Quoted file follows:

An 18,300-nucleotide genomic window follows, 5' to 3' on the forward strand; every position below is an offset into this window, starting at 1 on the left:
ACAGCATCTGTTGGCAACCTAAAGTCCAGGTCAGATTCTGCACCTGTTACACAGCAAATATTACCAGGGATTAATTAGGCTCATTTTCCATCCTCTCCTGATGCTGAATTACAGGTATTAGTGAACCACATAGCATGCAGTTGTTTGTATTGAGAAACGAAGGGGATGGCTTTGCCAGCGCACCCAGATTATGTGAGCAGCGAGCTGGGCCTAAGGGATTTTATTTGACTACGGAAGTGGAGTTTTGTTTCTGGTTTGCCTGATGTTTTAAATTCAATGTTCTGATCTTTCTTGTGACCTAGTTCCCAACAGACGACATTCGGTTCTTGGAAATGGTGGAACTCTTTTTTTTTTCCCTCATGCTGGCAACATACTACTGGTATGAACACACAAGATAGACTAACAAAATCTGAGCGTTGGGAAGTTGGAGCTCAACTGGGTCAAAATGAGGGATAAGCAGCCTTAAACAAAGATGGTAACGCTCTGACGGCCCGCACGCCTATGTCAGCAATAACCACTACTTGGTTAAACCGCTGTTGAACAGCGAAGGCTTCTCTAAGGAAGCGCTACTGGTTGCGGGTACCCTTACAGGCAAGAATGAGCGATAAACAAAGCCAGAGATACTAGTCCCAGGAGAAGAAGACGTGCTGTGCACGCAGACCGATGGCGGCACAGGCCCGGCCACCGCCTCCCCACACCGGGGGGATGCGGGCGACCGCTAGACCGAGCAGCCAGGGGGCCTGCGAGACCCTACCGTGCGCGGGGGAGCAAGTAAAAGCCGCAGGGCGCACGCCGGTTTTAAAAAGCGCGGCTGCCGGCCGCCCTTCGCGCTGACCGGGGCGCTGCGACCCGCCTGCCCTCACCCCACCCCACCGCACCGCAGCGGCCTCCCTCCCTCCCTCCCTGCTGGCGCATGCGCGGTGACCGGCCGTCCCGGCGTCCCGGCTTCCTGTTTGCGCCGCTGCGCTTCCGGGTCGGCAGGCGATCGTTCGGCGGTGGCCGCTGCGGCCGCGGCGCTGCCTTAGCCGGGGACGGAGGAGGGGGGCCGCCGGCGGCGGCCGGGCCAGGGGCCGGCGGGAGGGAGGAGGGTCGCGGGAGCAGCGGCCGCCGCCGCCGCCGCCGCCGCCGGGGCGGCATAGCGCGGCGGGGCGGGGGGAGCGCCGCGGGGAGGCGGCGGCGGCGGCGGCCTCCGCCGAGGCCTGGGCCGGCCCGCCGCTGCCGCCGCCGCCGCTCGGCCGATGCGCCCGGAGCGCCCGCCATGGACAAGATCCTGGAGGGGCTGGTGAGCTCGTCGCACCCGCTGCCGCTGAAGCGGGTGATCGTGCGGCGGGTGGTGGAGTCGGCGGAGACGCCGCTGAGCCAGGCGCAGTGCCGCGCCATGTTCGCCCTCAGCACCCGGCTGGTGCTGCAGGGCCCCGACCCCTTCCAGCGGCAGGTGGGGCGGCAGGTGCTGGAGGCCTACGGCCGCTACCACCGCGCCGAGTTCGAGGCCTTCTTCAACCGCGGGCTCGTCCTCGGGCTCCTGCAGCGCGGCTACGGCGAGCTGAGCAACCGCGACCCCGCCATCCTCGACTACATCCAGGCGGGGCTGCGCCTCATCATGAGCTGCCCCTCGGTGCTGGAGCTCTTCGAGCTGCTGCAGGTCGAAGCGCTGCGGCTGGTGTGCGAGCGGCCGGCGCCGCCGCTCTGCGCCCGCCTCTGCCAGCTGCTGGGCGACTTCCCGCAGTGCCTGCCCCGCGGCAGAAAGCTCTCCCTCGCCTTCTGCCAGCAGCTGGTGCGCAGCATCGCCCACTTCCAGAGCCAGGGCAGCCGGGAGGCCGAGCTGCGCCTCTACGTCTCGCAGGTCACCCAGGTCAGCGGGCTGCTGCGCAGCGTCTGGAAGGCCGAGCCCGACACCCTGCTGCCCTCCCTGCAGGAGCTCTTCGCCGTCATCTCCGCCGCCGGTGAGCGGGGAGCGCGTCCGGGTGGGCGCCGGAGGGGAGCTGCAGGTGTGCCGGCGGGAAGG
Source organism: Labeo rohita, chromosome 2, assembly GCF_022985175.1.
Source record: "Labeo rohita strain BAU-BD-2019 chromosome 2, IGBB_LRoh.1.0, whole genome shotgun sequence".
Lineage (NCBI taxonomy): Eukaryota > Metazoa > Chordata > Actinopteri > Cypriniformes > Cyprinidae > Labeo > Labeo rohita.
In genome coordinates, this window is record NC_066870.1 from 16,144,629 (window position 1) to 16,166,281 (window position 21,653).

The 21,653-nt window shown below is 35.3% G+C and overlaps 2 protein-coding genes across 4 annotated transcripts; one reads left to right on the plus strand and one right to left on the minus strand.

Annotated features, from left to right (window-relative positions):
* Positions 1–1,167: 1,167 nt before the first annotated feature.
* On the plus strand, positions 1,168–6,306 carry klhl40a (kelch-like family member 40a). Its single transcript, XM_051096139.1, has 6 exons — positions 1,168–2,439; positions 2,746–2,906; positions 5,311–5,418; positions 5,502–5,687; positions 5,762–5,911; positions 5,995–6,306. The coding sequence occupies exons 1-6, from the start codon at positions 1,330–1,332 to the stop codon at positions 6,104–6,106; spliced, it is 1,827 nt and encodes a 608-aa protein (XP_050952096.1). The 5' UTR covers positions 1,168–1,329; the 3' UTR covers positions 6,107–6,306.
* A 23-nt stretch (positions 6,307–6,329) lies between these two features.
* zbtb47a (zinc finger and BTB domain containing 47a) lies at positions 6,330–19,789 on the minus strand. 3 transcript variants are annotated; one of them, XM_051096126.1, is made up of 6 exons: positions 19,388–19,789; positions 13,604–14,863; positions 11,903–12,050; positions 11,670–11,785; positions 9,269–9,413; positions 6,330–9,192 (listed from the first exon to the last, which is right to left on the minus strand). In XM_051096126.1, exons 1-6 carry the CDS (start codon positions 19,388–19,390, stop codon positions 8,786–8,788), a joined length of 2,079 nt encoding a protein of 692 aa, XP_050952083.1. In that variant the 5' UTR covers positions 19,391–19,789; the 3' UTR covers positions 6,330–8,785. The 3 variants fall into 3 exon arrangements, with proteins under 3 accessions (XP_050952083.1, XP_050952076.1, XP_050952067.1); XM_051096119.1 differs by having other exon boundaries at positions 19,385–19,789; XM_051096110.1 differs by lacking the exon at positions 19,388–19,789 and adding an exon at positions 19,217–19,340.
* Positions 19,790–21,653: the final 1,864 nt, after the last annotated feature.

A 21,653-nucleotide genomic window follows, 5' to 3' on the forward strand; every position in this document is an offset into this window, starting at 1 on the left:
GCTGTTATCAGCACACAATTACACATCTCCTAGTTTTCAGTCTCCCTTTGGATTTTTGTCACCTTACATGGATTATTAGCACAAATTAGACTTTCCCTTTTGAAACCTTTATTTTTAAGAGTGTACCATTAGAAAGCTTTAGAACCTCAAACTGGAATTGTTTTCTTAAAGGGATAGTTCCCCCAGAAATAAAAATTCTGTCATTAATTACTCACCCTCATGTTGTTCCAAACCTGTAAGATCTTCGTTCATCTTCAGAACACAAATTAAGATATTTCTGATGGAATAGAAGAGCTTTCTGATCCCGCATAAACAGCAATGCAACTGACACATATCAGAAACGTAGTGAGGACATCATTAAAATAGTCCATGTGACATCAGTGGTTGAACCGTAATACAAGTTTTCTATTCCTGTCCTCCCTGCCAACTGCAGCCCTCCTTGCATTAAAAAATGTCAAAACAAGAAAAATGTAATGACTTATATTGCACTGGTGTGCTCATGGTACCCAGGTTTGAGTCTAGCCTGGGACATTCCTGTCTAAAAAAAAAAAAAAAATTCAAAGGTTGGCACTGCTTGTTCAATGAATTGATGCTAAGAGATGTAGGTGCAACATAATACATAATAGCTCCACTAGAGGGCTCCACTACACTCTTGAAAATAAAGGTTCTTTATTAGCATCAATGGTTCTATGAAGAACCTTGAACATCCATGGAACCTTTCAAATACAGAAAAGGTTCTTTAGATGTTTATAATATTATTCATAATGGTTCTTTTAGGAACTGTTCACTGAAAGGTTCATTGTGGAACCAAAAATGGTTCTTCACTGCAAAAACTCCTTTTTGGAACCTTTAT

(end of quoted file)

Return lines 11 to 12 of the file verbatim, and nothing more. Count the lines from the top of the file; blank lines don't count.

* A 23-nt stretch (positions 6,307–6,329) lies between these two features.
* zbtb47a (zinc finger and BTB domain containing 47a) lies at positions 6,330–19,789 on the minus strand. 3 transcript variants are annotated; one of them, XM_051096126.1, is made up of 6 exons: positions 19,388–19,789; positions 13,604–14,863; positions 11,903–12,050; positions 11,670–11,785; positions 9,269–9,413; positions 6,330–9,192 (listed from the first exon to the last, which is right to left on the minus strand). In XM_051096126.1, exons 1-6 carry the CDS (start codon positions 19,388–19,390, stop codon positions 8,786–8,788), a joined length of 2,079 nt encoding a protein of 692 aa, XP_050952083.1. In that variant the 5' UTR covers positions 19,391–19,789; the 3' UTR covers positions 6,330–8,785. The 3 variants fall into 3 exon arrangements, with proteins under 3 accessions (XP_050952083.1, XP_050952076.1, XP_050952067.1); XM_051096119.1 differs by having other exon boundaries at positions 19,385–19,789; XM_051096110.1 differs by lacking the exon at positions 19,388–19,789 and adding an exon at positions 19,217–19,340.